Whether a trust has been created is primarily a question of intention. Reel v. *912 Hansboro State Bank, 52 N.D. 182, 201 N.W. 861.

The issue in this case is whether or not an implied or resulting trust has arisen under the facts and circumstances. The intent of the parties is to be gathered from the evidence of their actions and expressions at the time of the purchase of the property from Renville County in the name of Peter Shong, and their actions and expressions subsequent thereto. It has been held that where the issue is whether the settler intended to set up a trust in his own favor or to make a settlement on another, his declarations, either before or at the time of the transactions in question, are admissible to prove his intention in the matter. Smithsonian Institution v. Meech, 169 U.S. 398, 18 S. Ct. 396, 42 L. Ed. 793.

Here we have the difficult situation that the mother of the contending parties is deceased. Her testimony is no longer available to show her intent at the time the property was purchased.

The rule has been laid down that if a father or parent pays the consideration and has the conveyance run to his child, there is a rebuttable presumption of a gift. Volume 2A, Bogert, Trusts and Trustees, Section 460, page 494. Most decisions treat the cases in which the mother is the payor and the child is the grantee in the same way as where the father pays the purchase price. Volume 2A, Bogert, Trusts and Trustees, Section 460, page 498.

The facts aside from the source of payment and the form of the deed are important by way of rebutting or corroborating the finding of a gift intent. The health, age, financial condition and the business experience of the mother are to be considered in determining the issue. It would be exceedingly natural for a wealthy mother to make a gift of part of her property to her child. The opposite, however, is true if the mother has little. See Volume 2A, Bogert, Trusts and Trustees, Section 460, page 500.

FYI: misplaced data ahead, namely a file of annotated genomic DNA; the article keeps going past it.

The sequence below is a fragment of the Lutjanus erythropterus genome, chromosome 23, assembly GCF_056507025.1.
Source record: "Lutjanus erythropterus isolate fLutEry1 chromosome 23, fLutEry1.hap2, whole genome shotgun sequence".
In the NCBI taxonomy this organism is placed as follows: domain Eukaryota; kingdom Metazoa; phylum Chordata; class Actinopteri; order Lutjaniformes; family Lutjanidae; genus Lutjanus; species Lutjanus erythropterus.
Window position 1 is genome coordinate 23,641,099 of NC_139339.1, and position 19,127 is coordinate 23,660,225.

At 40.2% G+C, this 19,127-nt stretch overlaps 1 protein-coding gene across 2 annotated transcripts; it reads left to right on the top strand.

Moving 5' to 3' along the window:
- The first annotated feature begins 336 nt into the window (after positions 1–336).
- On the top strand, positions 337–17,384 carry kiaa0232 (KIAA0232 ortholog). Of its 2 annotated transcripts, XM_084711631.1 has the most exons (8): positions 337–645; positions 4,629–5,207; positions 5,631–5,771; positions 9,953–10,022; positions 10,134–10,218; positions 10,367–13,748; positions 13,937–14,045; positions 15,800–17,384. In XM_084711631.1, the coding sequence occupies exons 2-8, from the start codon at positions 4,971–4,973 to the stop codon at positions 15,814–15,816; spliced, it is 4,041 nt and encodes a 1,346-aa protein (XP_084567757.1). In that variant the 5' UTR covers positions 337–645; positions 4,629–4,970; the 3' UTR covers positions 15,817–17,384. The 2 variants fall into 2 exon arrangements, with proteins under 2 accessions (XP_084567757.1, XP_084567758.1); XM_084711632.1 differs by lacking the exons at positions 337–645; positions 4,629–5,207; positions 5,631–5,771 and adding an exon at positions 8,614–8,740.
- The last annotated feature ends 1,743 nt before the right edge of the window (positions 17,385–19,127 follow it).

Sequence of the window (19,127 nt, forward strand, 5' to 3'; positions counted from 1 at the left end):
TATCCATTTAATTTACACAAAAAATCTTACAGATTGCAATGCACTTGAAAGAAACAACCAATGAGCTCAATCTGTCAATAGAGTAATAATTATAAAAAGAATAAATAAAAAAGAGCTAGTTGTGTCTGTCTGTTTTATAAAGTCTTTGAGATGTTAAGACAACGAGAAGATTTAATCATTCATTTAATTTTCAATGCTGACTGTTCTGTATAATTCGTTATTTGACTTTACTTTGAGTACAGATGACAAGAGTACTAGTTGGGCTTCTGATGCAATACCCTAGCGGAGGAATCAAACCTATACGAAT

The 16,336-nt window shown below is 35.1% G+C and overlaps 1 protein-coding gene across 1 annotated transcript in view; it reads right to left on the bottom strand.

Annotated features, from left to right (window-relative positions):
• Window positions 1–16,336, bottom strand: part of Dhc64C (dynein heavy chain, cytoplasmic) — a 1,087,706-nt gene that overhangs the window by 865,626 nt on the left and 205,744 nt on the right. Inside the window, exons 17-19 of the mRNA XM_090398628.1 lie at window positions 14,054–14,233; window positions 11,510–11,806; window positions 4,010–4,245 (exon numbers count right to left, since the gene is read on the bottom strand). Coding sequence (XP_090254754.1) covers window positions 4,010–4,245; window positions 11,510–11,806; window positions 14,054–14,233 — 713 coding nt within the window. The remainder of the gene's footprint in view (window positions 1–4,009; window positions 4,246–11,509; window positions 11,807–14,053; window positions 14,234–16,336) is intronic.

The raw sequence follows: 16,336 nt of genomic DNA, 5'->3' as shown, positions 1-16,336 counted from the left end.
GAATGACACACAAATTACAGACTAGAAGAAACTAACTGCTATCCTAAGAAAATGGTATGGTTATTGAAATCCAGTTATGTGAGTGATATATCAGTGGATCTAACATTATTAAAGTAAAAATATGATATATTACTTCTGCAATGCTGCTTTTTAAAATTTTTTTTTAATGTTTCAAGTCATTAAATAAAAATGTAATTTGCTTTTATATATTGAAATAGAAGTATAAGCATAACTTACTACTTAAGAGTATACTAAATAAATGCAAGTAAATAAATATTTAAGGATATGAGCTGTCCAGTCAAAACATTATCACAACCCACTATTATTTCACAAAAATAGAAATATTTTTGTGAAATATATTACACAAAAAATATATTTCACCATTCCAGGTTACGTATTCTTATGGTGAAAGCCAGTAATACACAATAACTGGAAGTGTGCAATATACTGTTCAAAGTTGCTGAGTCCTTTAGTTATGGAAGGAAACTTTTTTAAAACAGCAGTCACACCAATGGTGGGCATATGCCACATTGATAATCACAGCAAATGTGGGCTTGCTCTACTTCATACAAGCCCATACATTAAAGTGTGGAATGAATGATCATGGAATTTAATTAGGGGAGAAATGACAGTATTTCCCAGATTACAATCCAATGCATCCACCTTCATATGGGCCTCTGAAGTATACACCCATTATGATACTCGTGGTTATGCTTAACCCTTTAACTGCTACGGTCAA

Here the facts show that the mother was concerned about keeping her family together; that is, Peter M. Shong, the oldest of her children, and the four younger children born of her marriage to Ray Shong. The facts further show that Ray Shong had abandoned the mother and these children and left her as their sole support. The children, except for Peter Shong, were in their early or late teens. They were in need of guidance, supervision, and support. There is no evidence in the record to support the contention that Alfreda Shong intended to, or did prefer one to the others. There is no evidence indicating that the purchase of the land constituted a preference of Peter M. Shong over the other children who were living with the mother at the time. If any presumption is to be indulged in, it would be that Alfreda Shong was purchasing the property involved for all of the children at home.

The forfeiture of the property for taxes clearly indicates that the Shong family was hard pressed financially. The evidence indicates that the effort of Alfreda Shong, her oldest son Peter, and the other children was necessary in order to sustain the family. Their combined efforts as a family unit were needed in the lean years.

Alfreda Shong was taken sick in the fall of 1947 and died in March of 1948. The first difficulty here encountered is to determine whether or not statements made by her at the time of the purchase of the property involved in this action are admissible in evidence.